Hi friends! How many of you have a sensory table? Or maybe you want to have one, but don’t know what to do with it. Well today’s post is all about Creating a Purposeful Sensory Table Station. I hope it answers some of your questions and gives you some ideas on how to use it in your classroom!
What is a Sensory Table?
A container filled with substances/materials that encourage exploration and use of a child’s senses…except for taste. It also encourages learning and in a kindergarten classroom, can incorporate academics and specific skills. Here a few options from Amazon. (affiliate link) Here is a DHere is a DIY version from A Teaching Momma, that you could make for your classroom.
Have little to no space for a sensory table? Use simple bins with lids to create individual or partner bins. Just make sure that you always have a lid for your bins, so to keep out bugs/critters, as well as keep the materials inside and safe.
What You Need for a Sensory Table Station
- Table or bin
- Academic feature
- magnetic letters
- letter cards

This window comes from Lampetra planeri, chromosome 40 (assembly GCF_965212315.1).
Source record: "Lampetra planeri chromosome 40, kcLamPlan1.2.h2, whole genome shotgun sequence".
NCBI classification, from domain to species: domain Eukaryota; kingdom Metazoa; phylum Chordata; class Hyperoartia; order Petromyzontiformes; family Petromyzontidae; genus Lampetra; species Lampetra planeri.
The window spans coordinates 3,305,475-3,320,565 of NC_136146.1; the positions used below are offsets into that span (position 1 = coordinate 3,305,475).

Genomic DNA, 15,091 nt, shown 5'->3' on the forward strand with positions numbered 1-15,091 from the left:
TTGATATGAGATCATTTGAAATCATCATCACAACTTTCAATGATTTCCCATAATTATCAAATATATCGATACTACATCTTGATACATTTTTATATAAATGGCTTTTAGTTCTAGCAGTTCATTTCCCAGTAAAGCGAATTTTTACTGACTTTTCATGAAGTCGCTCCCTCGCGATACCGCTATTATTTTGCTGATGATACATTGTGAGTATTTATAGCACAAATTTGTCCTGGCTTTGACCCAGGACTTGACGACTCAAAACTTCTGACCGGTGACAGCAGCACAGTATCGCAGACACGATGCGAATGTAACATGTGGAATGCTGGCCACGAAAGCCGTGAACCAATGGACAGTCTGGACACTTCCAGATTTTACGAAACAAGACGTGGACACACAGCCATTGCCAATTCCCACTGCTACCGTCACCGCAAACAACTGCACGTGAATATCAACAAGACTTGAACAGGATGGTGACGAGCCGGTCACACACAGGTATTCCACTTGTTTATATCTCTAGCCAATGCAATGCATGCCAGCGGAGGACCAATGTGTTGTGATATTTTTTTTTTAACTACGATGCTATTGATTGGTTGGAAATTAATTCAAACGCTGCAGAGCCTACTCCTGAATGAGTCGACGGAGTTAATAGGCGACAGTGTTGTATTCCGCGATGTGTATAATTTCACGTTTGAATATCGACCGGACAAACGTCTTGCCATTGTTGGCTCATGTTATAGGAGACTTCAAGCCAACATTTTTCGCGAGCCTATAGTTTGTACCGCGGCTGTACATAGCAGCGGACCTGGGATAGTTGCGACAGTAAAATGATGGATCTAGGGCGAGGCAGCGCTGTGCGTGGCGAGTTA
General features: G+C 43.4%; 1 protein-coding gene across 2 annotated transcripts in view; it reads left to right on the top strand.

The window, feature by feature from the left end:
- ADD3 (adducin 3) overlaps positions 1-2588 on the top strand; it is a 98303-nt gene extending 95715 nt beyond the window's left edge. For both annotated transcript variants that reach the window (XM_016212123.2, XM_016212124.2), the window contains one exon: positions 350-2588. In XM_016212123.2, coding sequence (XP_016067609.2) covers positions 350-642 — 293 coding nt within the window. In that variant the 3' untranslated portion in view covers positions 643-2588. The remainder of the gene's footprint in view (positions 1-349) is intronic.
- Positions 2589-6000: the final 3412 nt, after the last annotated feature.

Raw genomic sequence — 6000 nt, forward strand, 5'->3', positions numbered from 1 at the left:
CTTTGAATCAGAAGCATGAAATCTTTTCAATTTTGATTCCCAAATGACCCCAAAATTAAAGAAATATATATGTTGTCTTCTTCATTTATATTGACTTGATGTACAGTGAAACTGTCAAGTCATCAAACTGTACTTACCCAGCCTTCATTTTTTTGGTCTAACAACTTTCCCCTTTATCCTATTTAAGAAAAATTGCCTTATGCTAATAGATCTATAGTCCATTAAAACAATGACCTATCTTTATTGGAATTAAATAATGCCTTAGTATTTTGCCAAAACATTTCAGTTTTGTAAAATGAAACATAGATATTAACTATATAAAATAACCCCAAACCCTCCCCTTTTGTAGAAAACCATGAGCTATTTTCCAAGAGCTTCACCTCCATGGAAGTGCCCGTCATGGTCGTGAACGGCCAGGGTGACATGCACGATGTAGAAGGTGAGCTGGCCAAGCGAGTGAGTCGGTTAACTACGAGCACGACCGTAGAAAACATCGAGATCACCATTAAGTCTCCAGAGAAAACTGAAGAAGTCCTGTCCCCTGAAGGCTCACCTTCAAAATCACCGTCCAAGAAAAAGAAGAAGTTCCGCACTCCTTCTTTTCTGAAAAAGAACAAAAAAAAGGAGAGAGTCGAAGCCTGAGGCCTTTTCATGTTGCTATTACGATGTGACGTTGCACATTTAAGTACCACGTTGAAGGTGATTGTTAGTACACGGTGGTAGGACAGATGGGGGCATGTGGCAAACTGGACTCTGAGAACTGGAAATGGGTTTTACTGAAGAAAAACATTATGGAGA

- beginning sound cards
- cvc words
- Again, the academic ideas for this station are endless and abundant!
What to Teach Students About this Station
- How to use tools & supplies
- Expectations for activities
- All materials stay INSIDE of sensory table/bin
- Materials may be touched and smelled, but DO NOT GO IN MOUTHS
- No throwing or shaking materials at friends or yourself
- Determine any rules/procedures you feel are necessary to this station
- How to clean up
What Students Do at the Sensory Table Station
- Find and identify letters
I usually keep the same materials in this station for 2-3 months, since we are still learning letter names and sounds. Students scoop up letters and then color them on their response sheet. I have uppercase and lowercase response sheets, as well as letters. Station can be differentiated by students creating simple words or sight words with the letters.
I change my station up in January to include white rock salt, to act as ‘snow’ and include my snowy sight words.I also like to change it up around Spring time and add Easter grass and plastic eggs with sight words. I have a free sight word recording sheet to go with this too. You can read about it here and download the free recording sheet.
My sensory bin is strictly for my literacy stations rotations, but I am sure you could use it for math as well. Do you have ideas that you use for your sensory bins? I would love to hear about them. Please leave a comment or find me on my social media channels and leave a note!!
Have you been following along with our 31 Days of Kindergarten posts?
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